Dressing the Part
Designer behind Huntington’s The Luck of the Irish
Mariann Verheyen vividly recalls designing a floor-length cape covered with peacock feathers for a production of Shakespeare’s The Merry Wives of Windsor. Watching a dress rehearsal, she realized the cape was too cumbersome for the actor to move around the stage safely. Over the actor’s objections and despite all the hours she had put into designing the elaborate garment, she cut it. It wasn’t Verheyen’s first 11th-hour change of heart. Over the course of a 35-year career as a costume designer, she has axed any number of wigs, removed countless jewelry, reworked entire costumes.
“The moment you have a sacred cow, get out your sword,” says Verheyen, a College of Fine Arts associate professor in the School of Theatre. “I’ve gone to fittings and looked in the mirror and thought, oops. I can always have another good idea. Once you realize that, you can start having fun.”
Verheyen brings her considerable skill and eye for detail to the Huntington Theatre Company’s latest production, The Luck of the Irish, a new play by Kirsten Greenidge, a Huntington playwriting fellow. The play, which runs through April 29 at the Boston Center for the Arts Calderwood Pavilion, marks the 22nd time Verheyen has designed costumes for a Huntington production. She began working for the company during its first season, in 1982. In addition, she’s designed for productions all over the country, including New York’s Public Theater, Atlanta Shakespeare Company, and Chicago Shakespeare Theater. Her costume design repertoire includes numerous commercials, as well as acts at SeaWorld, Disney Cruise Lines, and Animal Kingdom.
Whatever the job, she says, costume design always comes down to the same thing. “Ultimately it’s about serving the storytelling,” she says. “I’m just here as a designer to help tell the story. A really good performer doesn’t even need me. I’m extra.”
For The Luck of the Irish, Verheyen made adjustments and refinements throughout the rehearsal period. At one point she realized some of the costumes needed richer colors to make the actors stand out more from the dramatic but monochromatic set. Others needed to be altered to make a particular actor look better. So she swapped a beige cardigan for a coral one, dyed a blouse a more vibrant blue, painted a hat a deeper shade of black.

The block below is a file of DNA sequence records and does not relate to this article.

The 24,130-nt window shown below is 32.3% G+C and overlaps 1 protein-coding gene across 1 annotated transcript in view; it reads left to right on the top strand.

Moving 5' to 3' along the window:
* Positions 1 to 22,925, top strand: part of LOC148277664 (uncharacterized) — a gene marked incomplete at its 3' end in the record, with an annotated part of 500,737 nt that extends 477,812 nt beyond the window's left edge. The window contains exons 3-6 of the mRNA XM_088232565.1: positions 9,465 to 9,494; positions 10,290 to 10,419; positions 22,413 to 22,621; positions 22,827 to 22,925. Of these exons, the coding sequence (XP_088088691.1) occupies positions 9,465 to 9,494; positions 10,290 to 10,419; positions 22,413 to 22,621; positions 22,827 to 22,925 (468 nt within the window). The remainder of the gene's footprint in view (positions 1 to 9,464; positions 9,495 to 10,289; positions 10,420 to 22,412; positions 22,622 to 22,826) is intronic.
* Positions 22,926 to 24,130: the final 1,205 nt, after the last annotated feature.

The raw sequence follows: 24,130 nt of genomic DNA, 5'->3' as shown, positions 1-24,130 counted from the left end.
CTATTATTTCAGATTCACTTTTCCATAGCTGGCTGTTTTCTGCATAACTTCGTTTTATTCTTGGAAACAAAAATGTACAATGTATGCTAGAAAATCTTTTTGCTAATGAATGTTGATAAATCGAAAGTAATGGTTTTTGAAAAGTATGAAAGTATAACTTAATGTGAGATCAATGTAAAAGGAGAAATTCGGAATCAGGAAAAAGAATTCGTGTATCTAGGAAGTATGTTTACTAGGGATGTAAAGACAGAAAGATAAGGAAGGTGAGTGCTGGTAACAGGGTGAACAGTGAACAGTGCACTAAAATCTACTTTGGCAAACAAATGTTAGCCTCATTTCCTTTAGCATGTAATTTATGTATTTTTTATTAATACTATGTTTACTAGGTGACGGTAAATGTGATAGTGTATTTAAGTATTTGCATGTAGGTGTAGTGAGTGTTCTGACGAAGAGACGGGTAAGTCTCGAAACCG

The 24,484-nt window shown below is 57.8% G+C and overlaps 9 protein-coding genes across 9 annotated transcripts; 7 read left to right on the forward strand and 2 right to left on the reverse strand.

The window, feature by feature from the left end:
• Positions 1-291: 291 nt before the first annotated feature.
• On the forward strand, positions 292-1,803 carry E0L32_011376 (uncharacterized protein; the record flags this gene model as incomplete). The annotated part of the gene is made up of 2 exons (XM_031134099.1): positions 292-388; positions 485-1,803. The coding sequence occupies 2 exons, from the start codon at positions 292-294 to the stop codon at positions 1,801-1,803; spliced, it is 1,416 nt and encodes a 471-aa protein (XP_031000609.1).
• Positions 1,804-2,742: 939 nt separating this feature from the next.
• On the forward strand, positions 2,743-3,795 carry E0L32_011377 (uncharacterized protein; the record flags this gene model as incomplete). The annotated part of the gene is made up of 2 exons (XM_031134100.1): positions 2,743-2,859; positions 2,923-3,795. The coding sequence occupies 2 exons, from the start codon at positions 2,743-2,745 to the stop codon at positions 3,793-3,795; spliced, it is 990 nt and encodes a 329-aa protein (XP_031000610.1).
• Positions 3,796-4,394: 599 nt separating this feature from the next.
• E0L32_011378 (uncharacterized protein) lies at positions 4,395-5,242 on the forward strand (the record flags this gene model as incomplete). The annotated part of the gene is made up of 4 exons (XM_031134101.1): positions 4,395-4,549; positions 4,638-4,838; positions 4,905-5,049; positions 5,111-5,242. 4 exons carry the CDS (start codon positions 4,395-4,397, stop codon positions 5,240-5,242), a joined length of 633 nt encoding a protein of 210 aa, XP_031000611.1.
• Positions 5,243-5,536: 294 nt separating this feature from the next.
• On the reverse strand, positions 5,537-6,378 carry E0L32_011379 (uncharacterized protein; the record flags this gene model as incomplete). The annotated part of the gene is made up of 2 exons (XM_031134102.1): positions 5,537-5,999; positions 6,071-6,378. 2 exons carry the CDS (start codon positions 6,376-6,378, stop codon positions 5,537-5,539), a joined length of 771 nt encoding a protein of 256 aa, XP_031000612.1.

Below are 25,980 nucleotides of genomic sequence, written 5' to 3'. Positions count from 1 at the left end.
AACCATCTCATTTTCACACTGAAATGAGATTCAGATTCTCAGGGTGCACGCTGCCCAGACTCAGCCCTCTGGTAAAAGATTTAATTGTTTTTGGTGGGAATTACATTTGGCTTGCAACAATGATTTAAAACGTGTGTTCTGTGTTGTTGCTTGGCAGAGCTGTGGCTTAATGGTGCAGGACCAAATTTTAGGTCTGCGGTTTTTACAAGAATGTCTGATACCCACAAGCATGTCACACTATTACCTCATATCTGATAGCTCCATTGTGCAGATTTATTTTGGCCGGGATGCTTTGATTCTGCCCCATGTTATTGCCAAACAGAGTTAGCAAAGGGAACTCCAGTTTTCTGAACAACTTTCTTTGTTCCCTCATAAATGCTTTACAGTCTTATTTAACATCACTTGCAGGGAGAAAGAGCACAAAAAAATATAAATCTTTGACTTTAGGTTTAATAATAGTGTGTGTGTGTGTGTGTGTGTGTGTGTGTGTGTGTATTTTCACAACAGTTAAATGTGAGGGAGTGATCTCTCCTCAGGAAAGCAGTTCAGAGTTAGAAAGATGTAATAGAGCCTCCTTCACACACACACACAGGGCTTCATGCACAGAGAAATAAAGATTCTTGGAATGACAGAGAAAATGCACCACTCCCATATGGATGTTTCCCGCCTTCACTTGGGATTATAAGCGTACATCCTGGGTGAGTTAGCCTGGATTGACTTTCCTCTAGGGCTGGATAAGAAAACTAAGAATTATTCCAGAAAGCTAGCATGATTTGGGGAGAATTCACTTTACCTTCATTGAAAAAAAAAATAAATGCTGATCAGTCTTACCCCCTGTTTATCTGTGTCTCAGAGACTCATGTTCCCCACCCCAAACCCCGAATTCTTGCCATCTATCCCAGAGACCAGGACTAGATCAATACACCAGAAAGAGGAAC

The Luck of the Irish is the story of an affluent black couple who asks a working-class white couple to “ghost-buy” a house for them in a predominantly white Boston neighborhood in the 1950s. Years later, the white family asks for the house back. Verheyen had to consider how the costumes could communicate the play’s different time settings (the story cuts between the 1950s and the 1980s).
“The play goes back and forth fluidly,” she notes during a break in a dress rehearsal, a number of amber pendants clattering around her neck. “I looked for a design vocabulary that would allow that fluidity with ease, that allowed each character to show the passage of time, but in a way that didn’t call attention to itself.”
To that end, she didn’t want the actors constantly changing clothes, feeling that would be too jolting an indication of time and would pose a hassle for the actors. Still, how to convey the passage of days or years? Verheyen started thinking about closets, specifically what kind of clothes each character would have had in theirs. She imagined that Lucy Taylor, the well-to-do black woman living in the 1950s, would have more fashion-forward, casual pieces from the period, such as pedal pushers. For white working-class Patty Ann Donovan she conceived a wardrobe that was more traditional, like full skirts with crinolines.
Then Verheyen and Mary Lauve, the Huntington’s costume design assistant, went about finding the costumes. Lauve shopped for current and period pieces, far more than they actually needed. The actors tried on piles of clothes, mixing and matching them at Verheyen’s direction. After two rounds of shopping and fittings, she winnowed each actor’s wardrobe down to a half dozen or so pieces, enough to fill a small suitcase. In the play, actors change costumes simply by throwing on a matching cardigan, tying on an apron, or switching blouses.
“Mariann has managed to create real clothes for the characters and beautiful images at the same time, no easy task and a great gift to the world of the play,” says director Melia Bensussen.
Verheyen grew up in a big family in a town north of Milwaukee. When an older sister signed up for a summer class in costume design and then found she didn’t have time for the homework, Verheyen took her place. She was hooked from the first class. After getting a BA in English with a minor in theater design from St. Norbert College in De Pere, she went on to earn an MFA in costume design at the University of Wisconsin. She moved to New York City in 1978 with $300. She landed a job making ornate blankets for the animals in the Ringling Brothers Circus by day and designing costumes for a dance show at night. It was, she recalls, an inauspicious start. Work began to come her way, though, and hasn’t stopped.
When Verheyen joined BU in 1991, she balanced two jobs, teaching and design work. She kept an apartment in New York City until 2007. Over the years, teaching has taken on a bigger role in her life. Today, she heads CFA’s costume design program. But with her work on The Luck of the Irish finished, she’s already committed to three other shows. And despite her decades of experience, Verheyen admits to one persistent handicap.
“I don’t sew well,” she says. “It’s a character flaw. I just don’t have the patience.”